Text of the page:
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The North Carolina State Conference of Branches of the NAACP held its 74th annual convention in Raleigh. As usual, the convention attended to its business matters which must be address and voted upon annually. The event also had a litany of presenters and excellent speakers who connected all the dots across a broad spectrum of civil rights history.
The participants were marked by excitement, commitment, unity and hope. The crowd was cheerful, receptive, anticipatory and reflective. During these superlatives and accolades, the convention participants were characterized by a demographic cross-section of the people of North Carolina. There were African-Americans, Whites, Latinos, Native Americans, Christians, Jews, rabbis, imams; and yet the gathering was chilled by two opposite feelings or moods — joy and sadness.
The jubilation that permeated the convention was consistently drawn from an extensive line of hard-fought triumphs that most attendees had been a part and in many instances, had sacrificed something of value to yield the victory. They were looking back to a time even before the birth of grandparents. They went back to a time of Jim Crow and legal restrictions that were so inconceivable that when told to present-day millennials, they were aghast in disbelief and disgust.
These backward reviews yield the joy, the cheers and the admiration for that great strength of endurance that characterize a power not inherent in many civilian groups. Each review of African-American tribulations and the victory over injustice, evil and unconstitutional violations embellishes the jubilation, extends the endurance and expands the power and will of the people to go forward.
All the momentum that is not gleaned from looking back is gained from pressing forward. The fight against injustice is steeped in the biblical texts that come through the ages of the prophets attached to a divine providence that cannot be separated. When that is fused with demonstrated successful spiritual leadership and the faith of the suffering people, believing that God is the wind at their backs, victory becomes the solution.
So, there it was at the Raleigh Civic Center this past weekend. There was no pageantry, no fanfare and no political speeches. There was just a big pushback against evil, injustice and wrongdoing.
On this past Friday morning, Bishop William Barber stood before a segment of his fighters of injustice for the last time in his official capacity as president of the North Carolina NAACP. Rev. Barber gives the State of the State Address each year and this year was no different, but the presentation had a sad, chilling effect on the members.
After a few introductory remarks, Bishop Barber took that walk down memory lane. He used an introductory statement for each event of “I didn’t know.” I didn’t know his faith and the faith he instilled in his followers. Faith is believing and it creates hope. For countless generations, that hope is all that African-Americans had. If today has brought any changes in that faith and hope, then it is greater and more vibrant than ever.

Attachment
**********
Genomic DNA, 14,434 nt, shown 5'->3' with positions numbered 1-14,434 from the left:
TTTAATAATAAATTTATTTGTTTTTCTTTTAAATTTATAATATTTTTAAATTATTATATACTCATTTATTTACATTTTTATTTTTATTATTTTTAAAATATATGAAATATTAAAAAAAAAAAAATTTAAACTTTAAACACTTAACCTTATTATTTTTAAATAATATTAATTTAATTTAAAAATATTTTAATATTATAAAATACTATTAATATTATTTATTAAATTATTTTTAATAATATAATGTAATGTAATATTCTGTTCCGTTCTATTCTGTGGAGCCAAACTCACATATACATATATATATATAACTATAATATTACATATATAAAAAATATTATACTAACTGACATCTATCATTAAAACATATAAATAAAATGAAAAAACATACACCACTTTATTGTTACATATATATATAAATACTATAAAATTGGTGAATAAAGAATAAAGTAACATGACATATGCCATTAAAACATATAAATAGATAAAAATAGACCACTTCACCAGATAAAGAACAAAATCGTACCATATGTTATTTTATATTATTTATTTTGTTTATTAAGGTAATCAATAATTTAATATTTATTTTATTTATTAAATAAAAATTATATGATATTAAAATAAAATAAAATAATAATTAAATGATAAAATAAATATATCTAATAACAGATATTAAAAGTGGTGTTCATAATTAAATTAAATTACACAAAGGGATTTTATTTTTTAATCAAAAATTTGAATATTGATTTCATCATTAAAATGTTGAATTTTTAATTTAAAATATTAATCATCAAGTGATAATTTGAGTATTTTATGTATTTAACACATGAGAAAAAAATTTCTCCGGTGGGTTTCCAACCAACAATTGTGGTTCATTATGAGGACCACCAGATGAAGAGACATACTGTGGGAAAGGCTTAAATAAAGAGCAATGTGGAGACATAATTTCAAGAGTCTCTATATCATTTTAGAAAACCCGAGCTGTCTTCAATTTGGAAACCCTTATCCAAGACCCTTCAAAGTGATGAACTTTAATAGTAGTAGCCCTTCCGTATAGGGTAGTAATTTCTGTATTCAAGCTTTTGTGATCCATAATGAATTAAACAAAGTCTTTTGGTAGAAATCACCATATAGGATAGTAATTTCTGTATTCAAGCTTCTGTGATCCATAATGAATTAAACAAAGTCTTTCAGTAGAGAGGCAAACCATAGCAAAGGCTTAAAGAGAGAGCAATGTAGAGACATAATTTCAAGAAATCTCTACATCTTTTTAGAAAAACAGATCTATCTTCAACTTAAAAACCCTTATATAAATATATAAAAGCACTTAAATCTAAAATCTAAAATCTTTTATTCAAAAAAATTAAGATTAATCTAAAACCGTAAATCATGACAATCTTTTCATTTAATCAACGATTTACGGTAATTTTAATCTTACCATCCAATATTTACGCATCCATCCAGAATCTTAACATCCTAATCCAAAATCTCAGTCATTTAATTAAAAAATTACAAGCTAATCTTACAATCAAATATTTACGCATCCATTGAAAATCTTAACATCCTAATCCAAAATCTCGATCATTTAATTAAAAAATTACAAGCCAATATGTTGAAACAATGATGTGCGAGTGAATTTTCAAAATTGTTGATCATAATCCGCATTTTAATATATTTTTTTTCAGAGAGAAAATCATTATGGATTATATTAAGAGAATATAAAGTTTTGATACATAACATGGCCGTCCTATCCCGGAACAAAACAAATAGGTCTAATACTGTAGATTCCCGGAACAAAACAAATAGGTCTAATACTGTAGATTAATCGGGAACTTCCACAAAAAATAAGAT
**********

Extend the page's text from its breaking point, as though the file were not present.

Bishop Barber covered numerous triumphs in his address but hit home when he stated, “I didn’t know” that John McNeil of Wilson, North Carolina, would be convicted of murder in the state of Georgia, a crime he did not commit, sentenced to life imprisonment, served more than six years, was released with the help of Bishop Barber and others one week after the death of his wife.
Again, Barber said, “I didn’t know” that James Johnson, a teenager from Wilson, would be accused of murder after he turned the real murderer in and the police arrested him for the same crime.
James Johnson served 3 ½ years in jail without bond for a crime he did not commit. With the help of Bishop Barber, urging the judicial system to practice innocent until proven guilty, Johnson was freed.
There are very few who can insulate their psyche around the “Black Experience.” Thanks to Bishop Barber and his “family” of fighters and believers, that is changing. The movement for justice is attracting others because injustice does not only pertain to African-Americans.
Ending on a high note, with all convention-goers standing on their feet, Bishop Barber takes his seat. The soloist comes to the podium and the band cranks up one of the dirges from a way-back blues style. The soloist singing “Use me, Lord, in thou service. Draw me nearer every day,” mourn the words as a home-going service.
As the tears appeared in the wells of eyes, Bishop Barber stood to hug his wife, mother and children who too had sacrificed that he might fight for all. Bishop Barber has already crossed the bridge, not made by hands, to another dimension. It does not matter the task, the people being served or the cause of the condition, Bishop William J. Barber will be operating on faith and hope.
George Leach is a Wilson resident and former teacher with a keen interest in local, state and national politics who serves as political action chairman of the NAACP’s Wilson branch.